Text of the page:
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Tax on Sale of Residence

  • Gary Hoff
  • Department of Agricultural and Consumer Economics
  • University of Illinois
August 17, 2011
farmdoc daily (1):132
Recommended citation format: Hoff, G. "Tax on Sale of Residence." farmdoc daily (1):132, Department of Agricultural and Consumer Economics, University of Illinois at Urbana-Champaign, August 17, 2011. Permalink

You may have received an email telling you that if you sell your house after 2012, you will pay a 3.8% sales tax. This message has gone viral and has reached millions of taxpayers. While it may be true for some, the tax will only affect a small number of taxpayers.

The 3.8% tax in the message applies to the additional Medicare tax that begins in 2013. The current Medicare tax is 2.9% and only applies to earned income. This is the income from wages and self-employment. While the employer pays one-half of the tax for employees, the self-employed person pays the entire tax. The increase in the Medicare tax is a part of the Health Care Act and is designed to provide additional funding to pay for the legislation.

A 0.9% additional Medicare tax will be imposed on the lesser of net investment income or modified adjusted gross income (MAGI) on single taxpayers with an MAGI in excess of $200,000 and joint filers with MAGI in excess of $250,000. This means only the so called “high income” taxpayers will begin paying the additional Medicare tax.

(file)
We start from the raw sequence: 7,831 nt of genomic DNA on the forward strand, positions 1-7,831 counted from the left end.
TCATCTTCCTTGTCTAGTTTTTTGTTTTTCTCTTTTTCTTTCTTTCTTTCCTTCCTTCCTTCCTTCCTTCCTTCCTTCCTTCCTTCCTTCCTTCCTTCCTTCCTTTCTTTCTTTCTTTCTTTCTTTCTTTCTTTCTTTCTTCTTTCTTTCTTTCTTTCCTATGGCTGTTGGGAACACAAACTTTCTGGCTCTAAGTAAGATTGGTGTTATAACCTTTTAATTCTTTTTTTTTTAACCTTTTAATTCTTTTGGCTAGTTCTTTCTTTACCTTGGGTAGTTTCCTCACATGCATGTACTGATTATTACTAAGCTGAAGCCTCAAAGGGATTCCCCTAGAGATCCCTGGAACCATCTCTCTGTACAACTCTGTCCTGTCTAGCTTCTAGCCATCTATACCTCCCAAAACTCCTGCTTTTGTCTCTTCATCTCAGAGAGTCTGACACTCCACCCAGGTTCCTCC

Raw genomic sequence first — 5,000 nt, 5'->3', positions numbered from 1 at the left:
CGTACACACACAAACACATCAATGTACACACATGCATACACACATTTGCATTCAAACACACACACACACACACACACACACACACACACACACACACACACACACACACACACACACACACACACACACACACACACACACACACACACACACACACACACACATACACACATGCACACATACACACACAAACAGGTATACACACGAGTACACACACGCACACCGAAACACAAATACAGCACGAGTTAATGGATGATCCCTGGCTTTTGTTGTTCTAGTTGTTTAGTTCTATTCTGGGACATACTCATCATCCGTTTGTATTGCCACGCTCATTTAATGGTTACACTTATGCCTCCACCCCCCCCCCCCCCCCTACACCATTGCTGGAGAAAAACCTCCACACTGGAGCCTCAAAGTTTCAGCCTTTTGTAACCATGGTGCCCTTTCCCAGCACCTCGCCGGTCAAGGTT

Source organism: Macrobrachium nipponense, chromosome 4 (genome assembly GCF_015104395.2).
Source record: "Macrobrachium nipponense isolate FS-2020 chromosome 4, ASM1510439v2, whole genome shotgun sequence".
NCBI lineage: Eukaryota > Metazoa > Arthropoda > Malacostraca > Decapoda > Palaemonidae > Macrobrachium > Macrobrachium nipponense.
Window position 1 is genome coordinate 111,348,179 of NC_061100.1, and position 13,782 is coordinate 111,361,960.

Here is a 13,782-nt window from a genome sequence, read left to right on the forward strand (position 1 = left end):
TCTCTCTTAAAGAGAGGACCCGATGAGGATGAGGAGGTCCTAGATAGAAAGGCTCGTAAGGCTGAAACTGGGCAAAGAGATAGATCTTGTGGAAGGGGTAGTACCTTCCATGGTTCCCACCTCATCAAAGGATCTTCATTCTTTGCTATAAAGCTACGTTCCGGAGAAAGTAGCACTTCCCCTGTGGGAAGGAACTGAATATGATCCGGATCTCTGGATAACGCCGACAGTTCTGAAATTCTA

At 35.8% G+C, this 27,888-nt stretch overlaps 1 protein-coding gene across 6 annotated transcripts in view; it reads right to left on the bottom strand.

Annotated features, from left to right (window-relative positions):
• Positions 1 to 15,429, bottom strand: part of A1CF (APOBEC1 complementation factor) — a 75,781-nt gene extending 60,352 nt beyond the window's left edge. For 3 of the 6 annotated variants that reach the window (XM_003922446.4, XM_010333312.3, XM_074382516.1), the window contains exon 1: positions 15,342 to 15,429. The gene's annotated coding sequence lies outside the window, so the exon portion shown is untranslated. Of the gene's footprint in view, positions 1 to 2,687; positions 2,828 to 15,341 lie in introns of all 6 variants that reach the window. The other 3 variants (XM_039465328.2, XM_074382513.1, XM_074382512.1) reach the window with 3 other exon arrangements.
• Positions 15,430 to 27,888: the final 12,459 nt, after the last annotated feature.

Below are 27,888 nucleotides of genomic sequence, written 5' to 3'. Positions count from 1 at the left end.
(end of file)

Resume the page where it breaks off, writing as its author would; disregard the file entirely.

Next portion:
However, the sale of a principal residence is covered under Section 121 of the Internal Revenue Code. IRC §121 exempts the sale of a principal residence if certain qualifications are met.

  1. The taxpayer must have lived in the home for 2 of the previous 5 years. (There are other provisions for military personnel.)
  2. The first $250,000 of gain for a single taxpayer and $500,000 for a joint filer is excluded from taxable income if the first qualification is met.

Therefore, unless the taxpayer has a very large gain on the sale of the home, it will not be included in their MAGI even if they are a “high income” taxpayer.

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